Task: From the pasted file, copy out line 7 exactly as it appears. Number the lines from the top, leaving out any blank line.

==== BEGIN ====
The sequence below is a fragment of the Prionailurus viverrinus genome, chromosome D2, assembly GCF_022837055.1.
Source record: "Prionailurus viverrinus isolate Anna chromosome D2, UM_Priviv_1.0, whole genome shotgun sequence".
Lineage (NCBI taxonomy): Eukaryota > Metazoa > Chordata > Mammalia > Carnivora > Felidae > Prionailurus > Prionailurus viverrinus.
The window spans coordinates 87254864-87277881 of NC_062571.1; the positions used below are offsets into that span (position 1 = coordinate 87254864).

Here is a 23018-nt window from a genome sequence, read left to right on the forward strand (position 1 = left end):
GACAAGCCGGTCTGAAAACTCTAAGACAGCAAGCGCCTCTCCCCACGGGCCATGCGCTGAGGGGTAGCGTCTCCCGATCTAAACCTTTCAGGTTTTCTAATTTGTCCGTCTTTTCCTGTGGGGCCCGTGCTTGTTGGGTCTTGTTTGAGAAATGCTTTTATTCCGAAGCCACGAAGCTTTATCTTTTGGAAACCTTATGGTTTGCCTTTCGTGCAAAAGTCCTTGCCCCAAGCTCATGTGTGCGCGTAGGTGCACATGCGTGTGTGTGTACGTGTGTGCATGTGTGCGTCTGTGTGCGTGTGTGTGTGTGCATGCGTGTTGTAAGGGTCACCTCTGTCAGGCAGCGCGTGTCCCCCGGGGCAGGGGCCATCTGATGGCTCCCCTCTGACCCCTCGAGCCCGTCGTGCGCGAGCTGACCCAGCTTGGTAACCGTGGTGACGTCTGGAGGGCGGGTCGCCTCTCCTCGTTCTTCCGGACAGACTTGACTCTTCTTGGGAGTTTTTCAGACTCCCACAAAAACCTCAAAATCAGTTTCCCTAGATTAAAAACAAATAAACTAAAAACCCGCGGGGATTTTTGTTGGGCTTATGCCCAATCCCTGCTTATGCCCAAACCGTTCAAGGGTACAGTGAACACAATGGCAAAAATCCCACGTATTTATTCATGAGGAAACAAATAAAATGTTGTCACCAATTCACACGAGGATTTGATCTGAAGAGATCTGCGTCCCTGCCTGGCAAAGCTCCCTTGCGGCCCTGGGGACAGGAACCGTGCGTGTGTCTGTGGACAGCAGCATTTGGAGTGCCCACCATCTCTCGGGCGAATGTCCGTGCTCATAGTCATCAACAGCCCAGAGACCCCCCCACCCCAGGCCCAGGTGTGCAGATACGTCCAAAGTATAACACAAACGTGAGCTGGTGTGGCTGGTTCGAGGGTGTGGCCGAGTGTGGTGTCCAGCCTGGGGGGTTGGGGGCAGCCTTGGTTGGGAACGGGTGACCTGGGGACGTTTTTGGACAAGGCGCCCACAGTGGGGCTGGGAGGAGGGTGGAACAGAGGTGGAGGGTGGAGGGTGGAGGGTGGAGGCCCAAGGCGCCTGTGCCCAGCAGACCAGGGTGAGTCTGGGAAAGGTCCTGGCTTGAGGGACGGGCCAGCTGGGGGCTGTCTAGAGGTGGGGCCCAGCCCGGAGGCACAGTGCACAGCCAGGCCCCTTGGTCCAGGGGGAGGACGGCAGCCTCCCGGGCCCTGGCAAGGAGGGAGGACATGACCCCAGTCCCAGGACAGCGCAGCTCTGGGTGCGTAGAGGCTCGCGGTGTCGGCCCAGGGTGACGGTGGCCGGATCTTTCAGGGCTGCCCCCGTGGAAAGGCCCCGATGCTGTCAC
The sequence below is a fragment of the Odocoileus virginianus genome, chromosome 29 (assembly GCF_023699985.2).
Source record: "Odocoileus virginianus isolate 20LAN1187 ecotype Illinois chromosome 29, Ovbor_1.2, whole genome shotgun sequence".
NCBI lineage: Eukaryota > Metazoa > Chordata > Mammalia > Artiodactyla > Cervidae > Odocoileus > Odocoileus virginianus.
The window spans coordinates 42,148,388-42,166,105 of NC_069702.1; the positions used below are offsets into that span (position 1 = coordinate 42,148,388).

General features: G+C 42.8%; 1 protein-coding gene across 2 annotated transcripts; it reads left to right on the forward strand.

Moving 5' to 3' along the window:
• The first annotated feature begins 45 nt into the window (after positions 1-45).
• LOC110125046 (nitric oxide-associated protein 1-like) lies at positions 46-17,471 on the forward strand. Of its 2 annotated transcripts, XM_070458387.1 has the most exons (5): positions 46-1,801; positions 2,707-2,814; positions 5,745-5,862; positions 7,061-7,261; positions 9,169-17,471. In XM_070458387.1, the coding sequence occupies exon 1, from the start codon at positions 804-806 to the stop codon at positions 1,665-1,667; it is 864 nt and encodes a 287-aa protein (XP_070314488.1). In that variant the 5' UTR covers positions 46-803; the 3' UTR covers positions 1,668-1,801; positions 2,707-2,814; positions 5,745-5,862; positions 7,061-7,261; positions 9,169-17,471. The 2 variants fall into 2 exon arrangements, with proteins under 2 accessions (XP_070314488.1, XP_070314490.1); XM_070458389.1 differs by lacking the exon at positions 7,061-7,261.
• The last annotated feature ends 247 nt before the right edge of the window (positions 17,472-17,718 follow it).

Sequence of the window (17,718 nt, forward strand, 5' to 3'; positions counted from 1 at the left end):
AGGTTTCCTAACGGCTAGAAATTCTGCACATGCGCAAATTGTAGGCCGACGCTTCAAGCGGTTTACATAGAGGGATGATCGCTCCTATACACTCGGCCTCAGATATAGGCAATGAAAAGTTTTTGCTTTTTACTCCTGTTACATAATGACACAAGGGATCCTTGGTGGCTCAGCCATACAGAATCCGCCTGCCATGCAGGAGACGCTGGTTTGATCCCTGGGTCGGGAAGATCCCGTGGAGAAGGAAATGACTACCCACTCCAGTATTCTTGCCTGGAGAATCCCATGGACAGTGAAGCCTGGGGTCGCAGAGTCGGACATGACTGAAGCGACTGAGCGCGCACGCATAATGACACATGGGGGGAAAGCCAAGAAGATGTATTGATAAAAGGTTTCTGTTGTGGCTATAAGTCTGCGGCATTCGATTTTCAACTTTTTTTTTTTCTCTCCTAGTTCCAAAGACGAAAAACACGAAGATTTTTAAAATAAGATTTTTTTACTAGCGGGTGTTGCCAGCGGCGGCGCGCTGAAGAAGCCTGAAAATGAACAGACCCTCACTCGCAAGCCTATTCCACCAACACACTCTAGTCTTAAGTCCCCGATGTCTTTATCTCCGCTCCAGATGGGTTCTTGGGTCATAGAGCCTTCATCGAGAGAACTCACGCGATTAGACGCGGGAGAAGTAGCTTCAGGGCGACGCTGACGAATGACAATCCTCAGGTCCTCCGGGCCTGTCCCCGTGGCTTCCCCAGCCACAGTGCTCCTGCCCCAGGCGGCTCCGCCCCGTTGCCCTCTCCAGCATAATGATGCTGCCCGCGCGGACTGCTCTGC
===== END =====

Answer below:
The sequence below is a fragment of the Odocoileus virginianus genome, chromosome 29 (assembly GCF_023699985.2).